Asian Journal of Transfusion Science
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ISBTI ORATION, 2014 Table of Contents   
Year : 2015  |  Volume : 9  |  Issue : 3  |  Page : 1-2
Voluntary blood donation in India: Achievements, expectations and challenges

Department of Transfusion Medicine, Postgraduate Institute of Medical Education and Research, Chandigarh, Haryana and Punjab, India

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Date of Web Publication14-May-2015

How to cite this article:
Marwaha N. Voluntary blood donation in India: Achievements, expectations and challenges. Asian J Transfus Sci 2015;9, Suppl S1:1-2

How to cite this URL:
Marwaha N. Voluntary blood donation in India: Achievements, expectations and challenges. Asian J Transfus Sci [serial online] 2015 [cited 2022 Aug 10];9, Suppl S1:1-2. Available from:

Brief text of the ISBTI oration delivered on 18-10-2014 on the occasion of Annual Conference of the Indian Society of Blood Transfusion and Immunohaematology

The first records of the voluntary blood donation initiative in India can be traced back to 1942, during the time of World War II when the first blood bank was established in Kolkata, West Bengal. [1] The blood bank was set up at that time to fulfill the blood needs of those injured in the battle field. Government employees and those of British owned industrial houses volunteered to donate blood for this humanitarian cause. Once the war ended, the enthusiasm waned and blood bank collections were largely from professional or the paid blood donors. A decade passed by till Mrs. Leela Moolgaokar initiated voluntary blood donation drives in Bombay (now Mumbai) from 1954 onwards. She was inspired by the blood need of her injured son. The 1960s showed expanding efforts - Kolkata (Jadhavpur University), Ahmedabad and Delhi (Red Cross Societies) and Chandigarh (Blood Bank, PGI along with a group of voluntary social workers, Blood Bank Society). In 1971, Prof. J.G. Jolly the founder President of the Indian Society of Blood Transfusion and Immunohaematology took the movement to further heights and the Society under his stewardship declared October 1 as National Voluntary Blood Donation Day which was later accepted by the government too. Since then many blood donor organizations came up in different regions of the country in support of the noble cause of voluntary blood donation.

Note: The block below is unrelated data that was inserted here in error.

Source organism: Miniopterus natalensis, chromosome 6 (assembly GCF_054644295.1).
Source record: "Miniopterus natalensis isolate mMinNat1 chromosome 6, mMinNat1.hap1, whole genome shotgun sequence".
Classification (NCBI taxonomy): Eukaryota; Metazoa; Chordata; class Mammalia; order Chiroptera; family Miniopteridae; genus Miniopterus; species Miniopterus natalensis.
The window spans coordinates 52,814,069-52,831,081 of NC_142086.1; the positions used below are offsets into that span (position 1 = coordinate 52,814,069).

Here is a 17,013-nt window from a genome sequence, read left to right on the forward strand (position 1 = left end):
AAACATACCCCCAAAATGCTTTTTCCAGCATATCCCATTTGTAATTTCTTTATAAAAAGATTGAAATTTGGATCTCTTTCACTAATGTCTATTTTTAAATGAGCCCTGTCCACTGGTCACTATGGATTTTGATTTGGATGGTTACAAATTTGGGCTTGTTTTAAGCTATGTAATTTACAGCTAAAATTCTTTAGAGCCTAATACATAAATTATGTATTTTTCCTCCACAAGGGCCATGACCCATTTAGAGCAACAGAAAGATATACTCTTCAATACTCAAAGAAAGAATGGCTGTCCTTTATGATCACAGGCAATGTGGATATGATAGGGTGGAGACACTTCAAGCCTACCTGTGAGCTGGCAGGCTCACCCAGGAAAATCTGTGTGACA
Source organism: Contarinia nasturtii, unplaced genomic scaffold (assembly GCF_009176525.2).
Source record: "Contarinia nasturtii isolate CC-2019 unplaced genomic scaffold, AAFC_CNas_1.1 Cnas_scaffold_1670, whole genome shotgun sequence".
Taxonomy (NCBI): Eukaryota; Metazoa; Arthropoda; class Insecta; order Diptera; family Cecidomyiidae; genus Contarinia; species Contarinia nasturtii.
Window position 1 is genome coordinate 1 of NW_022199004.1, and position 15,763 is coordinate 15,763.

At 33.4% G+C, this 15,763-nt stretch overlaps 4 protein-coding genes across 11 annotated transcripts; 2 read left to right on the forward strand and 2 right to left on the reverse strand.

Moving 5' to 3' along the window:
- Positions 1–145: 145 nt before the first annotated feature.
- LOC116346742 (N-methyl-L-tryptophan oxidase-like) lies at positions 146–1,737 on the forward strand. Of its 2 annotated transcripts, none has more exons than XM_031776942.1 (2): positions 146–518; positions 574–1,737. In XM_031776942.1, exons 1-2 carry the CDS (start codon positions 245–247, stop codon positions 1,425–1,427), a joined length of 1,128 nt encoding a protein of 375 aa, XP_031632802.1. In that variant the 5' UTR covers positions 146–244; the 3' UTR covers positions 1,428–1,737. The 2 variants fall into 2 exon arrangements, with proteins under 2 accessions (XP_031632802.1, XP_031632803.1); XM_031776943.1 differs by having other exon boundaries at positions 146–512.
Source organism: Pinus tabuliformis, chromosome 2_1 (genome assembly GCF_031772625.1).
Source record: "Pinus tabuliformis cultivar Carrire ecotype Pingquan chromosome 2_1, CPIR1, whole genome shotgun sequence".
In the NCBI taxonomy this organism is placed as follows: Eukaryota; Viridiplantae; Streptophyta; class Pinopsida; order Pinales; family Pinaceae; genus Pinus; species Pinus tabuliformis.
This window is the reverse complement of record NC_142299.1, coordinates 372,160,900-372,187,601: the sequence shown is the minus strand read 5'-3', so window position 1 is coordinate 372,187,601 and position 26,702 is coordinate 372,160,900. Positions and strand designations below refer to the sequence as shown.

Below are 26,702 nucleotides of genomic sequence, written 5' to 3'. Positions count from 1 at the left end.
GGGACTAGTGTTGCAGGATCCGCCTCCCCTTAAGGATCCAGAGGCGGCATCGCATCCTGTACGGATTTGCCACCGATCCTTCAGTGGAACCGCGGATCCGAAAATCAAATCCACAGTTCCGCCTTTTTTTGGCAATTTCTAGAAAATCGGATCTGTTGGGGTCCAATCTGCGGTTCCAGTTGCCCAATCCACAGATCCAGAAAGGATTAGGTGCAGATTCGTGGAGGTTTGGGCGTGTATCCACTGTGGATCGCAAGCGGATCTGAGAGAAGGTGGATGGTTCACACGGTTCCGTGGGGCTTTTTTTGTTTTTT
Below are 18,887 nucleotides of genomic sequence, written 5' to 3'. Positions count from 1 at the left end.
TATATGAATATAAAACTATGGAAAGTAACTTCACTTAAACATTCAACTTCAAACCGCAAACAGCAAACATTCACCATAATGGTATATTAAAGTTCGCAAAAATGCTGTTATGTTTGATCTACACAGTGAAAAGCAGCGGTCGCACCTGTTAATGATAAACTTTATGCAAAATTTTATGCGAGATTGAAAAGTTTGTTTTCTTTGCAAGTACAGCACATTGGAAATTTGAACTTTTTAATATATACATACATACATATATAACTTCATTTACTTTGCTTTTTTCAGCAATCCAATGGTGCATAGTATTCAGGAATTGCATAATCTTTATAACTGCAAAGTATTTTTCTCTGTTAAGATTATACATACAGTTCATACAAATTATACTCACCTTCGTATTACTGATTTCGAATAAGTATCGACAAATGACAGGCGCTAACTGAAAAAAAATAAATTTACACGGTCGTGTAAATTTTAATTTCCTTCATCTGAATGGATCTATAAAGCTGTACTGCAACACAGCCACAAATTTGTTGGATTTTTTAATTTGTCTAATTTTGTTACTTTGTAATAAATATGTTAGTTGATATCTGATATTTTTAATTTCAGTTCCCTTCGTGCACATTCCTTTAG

Two major triggers for blood safety in India which revamped the blood transfusion services (BTS) and placed thrust on voluntary blood donation were :

  1. The HIV pandemic and
  2. The Public Interest Litigation (PIL) - Common Cause versus Union of India (1992).

In response to the HIV pandemic, blood safety became an important component of National AIDS Control programme and the key objectives for BTS were:

  1. Modernization of blood banks.
  2. Promotion of voluntary blood donation.
  3. Human resource development and
  4. Quality systems in BTS.

Outcome of the PIL was a landmark judgement [2] directing the Central government to:

  1. Establish national and state blood transfusion councils.
  2. Mandatory licensing of all blood banks and
  3. Ban on professional blood donors from January 1998.

The National Blood Policy (2002) and an Action Plan for Blood Safety (2003) were adopted by the Government of India. Objective 4 of the Action Plan states "To launch intensive awareness programmes for donor information, education, motivation, recruitment and retention in order to ensure adequate availability of safe blood". [3]

National Blood Transfusion Council (NBTC) was constituted within National AIDS Control Organisation (NACO) and similarly State Blood Transfusion Council (SBTCs) were established within State AIDS Control Societies (SACS). Each SBTC was directed to undertake a communication needs assessment and develop an IEC (Information, Education and Communication) strategy within its jurisdiction. The NBTC was entrusted with planning a national campaign. Nationwide IEC campaigns were conducted for donor motivation, recruitment, selection and retention. Electronic and print media were extensively utilized; television shows, advertisements, radio talks, newspapers, posters, pamphlets, hoardings, stickers, in addition donor greeting cards, calendars, new year diaries and small token gifts displaying messages of voluntary blood donation were distributed widely. Motivational talks were given in high schools and colleges. Voluntary blood donors were honoured on National Voluntary Blood Donation Day (October 1) and World Blood Donor day (June 14) by Central/State governments as well as by blood banks/departments of transfusion medicine within hospitals and medical institutions. Blood mobiles - State of Art - Fully equipped vans have been provided by NACO to various states to facilitate blood donation.